The World’s Second Smallest Cat
The Black-Footed Cat (Felis nigripes) is the second smallest wild cat in the world and holds the title of the smallest cat in Africa weighing 2.2-5.5 pounds (1-2.5kgs) with a body length of approximately 14-20 inches (36-52 cm). This feline is endemic to the arid south west Africa and prefers dry, open savanna and grassland with some vegetation cover. The Black-Footed Cat is nocturnal and opposite of the Rusty-Spotted Cat in that they are highly unsociable and will “seek refuge at the slightest disturbance.” However, they are also quite courageous and will hold their ground. In parts of South Africa they are called “miershooptier” or anthill tigers due to this tenacity and the fact that during the day they like to rest in abandoned termite mounds or burrows.
In general, they hunt small prey like rodents and small birds, but they are voracious hunters and can successfully hunt Cape Hare which are heavier than them. Although they are so small, they have high energy requirements (they need about 250 grams per day) and kill up to fourteen small animals per night. Similar to the big cats they are know to cache their food for later consumption.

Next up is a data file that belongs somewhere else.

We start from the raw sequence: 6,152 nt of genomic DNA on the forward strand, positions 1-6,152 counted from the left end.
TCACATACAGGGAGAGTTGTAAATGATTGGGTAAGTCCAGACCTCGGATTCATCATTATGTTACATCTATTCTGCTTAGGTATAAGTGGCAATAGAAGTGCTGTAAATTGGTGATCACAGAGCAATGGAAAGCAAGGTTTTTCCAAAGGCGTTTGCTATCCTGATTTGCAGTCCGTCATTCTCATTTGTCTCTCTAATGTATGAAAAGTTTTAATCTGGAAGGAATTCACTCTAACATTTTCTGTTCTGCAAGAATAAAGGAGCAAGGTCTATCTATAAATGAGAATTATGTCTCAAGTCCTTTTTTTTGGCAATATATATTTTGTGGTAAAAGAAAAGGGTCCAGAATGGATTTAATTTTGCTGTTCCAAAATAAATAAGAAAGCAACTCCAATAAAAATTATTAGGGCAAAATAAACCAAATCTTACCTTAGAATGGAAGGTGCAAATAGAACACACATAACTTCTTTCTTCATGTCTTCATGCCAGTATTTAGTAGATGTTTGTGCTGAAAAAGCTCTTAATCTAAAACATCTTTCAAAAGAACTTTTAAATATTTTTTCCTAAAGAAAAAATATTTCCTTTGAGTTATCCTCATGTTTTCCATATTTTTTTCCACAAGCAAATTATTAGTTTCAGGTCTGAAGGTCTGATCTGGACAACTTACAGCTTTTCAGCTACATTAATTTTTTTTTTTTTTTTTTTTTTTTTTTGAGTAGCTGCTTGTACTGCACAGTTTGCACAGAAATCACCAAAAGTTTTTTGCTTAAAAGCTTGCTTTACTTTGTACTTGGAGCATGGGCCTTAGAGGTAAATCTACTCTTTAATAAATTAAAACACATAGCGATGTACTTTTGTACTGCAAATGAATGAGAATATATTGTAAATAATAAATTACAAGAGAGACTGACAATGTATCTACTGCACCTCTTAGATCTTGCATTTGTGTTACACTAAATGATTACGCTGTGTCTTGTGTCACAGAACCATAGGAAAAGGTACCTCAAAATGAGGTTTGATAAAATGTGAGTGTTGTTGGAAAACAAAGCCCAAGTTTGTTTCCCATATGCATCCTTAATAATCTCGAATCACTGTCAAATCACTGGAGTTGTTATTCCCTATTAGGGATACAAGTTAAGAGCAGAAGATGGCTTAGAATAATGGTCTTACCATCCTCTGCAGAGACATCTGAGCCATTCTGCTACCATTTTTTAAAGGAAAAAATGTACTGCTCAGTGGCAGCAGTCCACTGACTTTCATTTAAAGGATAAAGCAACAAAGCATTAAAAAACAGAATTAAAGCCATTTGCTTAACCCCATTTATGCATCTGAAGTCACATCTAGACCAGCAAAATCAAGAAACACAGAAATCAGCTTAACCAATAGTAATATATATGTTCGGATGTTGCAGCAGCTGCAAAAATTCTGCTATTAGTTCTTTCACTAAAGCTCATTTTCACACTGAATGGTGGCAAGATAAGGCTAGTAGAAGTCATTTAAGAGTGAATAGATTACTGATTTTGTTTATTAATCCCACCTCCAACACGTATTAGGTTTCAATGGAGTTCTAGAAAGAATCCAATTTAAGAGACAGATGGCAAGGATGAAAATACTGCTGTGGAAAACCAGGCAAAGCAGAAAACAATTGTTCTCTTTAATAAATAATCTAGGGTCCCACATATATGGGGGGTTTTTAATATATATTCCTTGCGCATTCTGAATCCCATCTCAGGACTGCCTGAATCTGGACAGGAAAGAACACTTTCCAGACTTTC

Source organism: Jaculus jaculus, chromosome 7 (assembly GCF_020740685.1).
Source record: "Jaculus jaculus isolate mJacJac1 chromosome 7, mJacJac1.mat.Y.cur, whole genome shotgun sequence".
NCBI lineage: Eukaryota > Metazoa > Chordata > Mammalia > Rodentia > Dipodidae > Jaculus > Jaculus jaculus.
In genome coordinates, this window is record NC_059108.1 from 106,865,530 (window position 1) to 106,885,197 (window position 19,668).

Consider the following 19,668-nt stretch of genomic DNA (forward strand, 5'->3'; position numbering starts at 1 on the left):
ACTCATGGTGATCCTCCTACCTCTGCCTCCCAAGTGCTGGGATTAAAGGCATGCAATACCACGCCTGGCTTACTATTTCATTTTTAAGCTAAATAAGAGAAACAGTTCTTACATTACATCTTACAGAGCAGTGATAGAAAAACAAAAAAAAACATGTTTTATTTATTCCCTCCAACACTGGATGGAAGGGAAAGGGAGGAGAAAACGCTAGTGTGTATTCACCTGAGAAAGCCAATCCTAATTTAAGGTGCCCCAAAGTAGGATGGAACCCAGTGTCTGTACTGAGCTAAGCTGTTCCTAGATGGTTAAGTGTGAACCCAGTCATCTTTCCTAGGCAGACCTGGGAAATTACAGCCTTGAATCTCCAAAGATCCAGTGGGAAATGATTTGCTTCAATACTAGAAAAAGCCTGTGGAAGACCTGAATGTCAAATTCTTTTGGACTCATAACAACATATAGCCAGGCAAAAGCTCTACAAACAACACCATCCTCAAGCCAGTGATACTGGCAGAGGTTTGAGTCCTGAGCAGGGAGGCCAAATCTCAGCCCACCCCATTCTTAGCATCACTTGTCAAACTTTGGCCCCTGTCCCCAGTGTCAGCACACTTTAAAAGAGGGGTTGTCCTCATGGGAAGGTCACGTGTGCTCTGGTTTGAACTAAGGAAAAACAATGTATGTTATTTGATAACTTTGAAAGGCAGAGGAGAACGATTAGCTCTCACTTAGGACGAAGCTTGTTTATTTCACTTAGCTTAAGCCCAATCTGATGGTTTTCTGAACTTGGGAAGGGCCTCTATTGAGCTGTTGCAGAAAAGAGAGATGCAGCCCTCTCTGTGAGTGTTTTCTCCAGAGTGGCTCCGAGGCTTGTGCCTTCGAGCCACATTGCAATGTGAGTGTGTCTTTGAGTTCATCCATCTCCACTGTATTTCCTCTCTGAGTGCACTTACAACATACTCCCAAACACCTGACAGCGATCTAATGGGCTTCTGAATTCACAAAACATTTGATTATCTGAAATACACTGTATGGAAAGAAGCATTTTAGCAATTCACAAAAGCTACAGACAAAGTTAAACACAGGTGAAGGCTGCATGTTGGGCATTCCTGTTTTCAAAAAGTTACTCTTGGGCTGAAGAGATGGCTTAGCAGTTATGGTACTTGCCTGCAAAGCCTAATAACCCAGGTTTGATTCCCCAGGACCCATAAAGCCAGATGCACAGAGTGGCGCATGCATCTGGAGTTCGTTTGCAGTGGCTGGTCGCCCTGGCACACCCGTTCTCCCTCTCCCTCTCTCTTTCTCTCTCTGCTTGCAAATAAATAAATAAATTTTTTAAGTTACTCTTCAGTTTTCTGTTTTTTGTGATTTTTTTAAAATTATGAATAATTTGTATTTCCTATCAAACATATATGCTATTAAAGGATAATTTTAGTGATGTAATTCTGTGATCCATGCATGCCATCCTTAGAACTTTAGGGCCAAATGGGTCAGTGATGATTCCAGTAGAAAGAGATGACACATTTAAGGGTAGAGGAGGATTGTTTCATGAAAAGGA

The Black-Footed Cat’s coat is tan to reddish brown, covered with dark spots and the legs have wide dark stripes. They get their name from the bottom of their feet which are entirely black. Their tails are ringed with black stripes and a black tip. All this helps with camouflage as they are capable stalk-and-pounce hunters.
An interesting adaptation feature of the Black-Footed Cat, which is different that most felids, is that they can go long periods without drinking water from standing bodies of water; They obtain most of their hydration from their prey and by licking dew on long grass.
Similar to the Rusty-Footed Cat, this feline is listed as Vulnerable although it is protected in that no hunting of it is allowed in any of its range. There are thought to be more than 10,000 individuals in the wild.